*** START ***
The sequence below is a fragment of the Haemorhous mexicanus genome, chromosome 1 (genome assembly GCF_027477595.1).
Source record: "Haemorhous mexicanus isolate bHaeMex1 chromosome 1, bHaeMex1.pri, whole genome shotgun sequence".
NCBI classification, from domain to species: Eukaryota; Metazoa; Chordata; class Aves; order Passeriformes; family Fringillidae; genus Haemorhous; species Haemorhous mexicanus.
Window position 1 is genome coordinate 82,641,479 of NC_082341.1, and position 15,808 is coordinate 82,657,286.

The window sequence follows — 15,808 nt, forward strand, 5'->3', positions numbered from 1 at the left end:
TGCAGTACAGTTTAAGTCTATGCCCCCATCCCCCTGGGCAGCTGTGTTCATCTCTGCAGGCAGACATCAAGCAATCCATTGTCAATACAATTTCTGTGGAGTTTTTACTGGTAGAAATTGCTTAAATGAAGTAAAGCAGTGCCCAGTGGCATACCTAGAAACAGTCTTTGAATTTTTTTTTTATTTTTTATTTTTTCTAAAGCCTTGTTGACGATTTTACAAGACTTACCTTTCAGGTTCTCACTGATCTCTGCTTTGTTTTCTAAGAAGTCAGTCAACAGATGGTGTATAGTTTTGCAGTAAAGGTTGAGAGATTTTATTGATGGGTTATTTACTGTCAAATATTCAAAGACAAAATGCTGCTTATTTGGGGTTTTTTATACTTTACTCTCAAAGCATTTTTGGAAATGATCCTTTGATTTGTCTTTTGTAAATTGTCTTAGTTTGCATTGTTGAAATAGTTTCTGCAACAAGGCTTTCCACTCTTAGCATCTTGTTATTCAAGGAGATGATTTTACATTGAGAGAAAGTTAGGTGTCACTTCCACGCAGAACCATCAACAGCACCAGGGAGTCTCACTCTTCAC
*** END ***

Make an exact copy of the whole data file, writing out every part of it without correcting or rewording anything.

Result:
The sequence below is a fragment of the Haemorhous mexicanus genome, chromosome 1 (genome assembly GCF_027477595.1).
Source record: "Haemorhous mexicanus isolate bHaeMex1 chromosome 1, bHaeMex1.pri, whole genome shotgun sequence".
NCBI classification, from domain to species: Eukaryota; Metazoa; Chordata; class Aves; order Passeriformes; family Fringillidae; genus Haemorhous; species Haemorhous mexicanus.
Window position 1 is genome coordinate 82,641,479 of NC_082341.1, and position 15,808 is coordinate 82,657,286.

The window sequence follows — 15,808 nt, forward strand, 5'->3', positions numbered from 1 at the left end:
TGCAGTACAGTTTAAGTCTATGCCCCCATCCCCCTGGGCAGCTGTGTTCATCTCTGCAGGCAGACATCAAGCAATCCATTGTCAATACAATTTCTGTGGAGTTTTTACTGGTAGAAATTGCTTAAATGAAGTAAAGCAGTGCCCAGTGGCATACCTAGAAACAGTCTTTGAATTTTTTTTTTATTTTTTATTTTTTCTAAAGCCTTGTTGACGATTTTACAAGACTTACCTTTCAGGTTCTCACTGATCTCTGCTTTGTTTTCTAAGAAGTCAGTCAACAGATGGTGTATAGTTTTGCAGTAAAGGTTGAGAGATTTTATTGATGGGTTATTTACTGTCAAATATTCAAAGACAAAATGCTGCTTATTTGGGGTTTTTTATACTTTACTCTCAAAGCATTTTTGGAAATGATCCTTTGATTTGTCTTTTGTAAATTGTCTTAGTTTGCATTGTTGAAATAGTTTCTGCAACAAGGCTTTCCACTCTTAGCATCTTGTTATTCAAGGAGATGATTTTACATTGAGAGAAAGTTAGGTGTCACTTCCACGCAGAACCATCAACAGCACCAGGGAGTCTCACTCTTCAC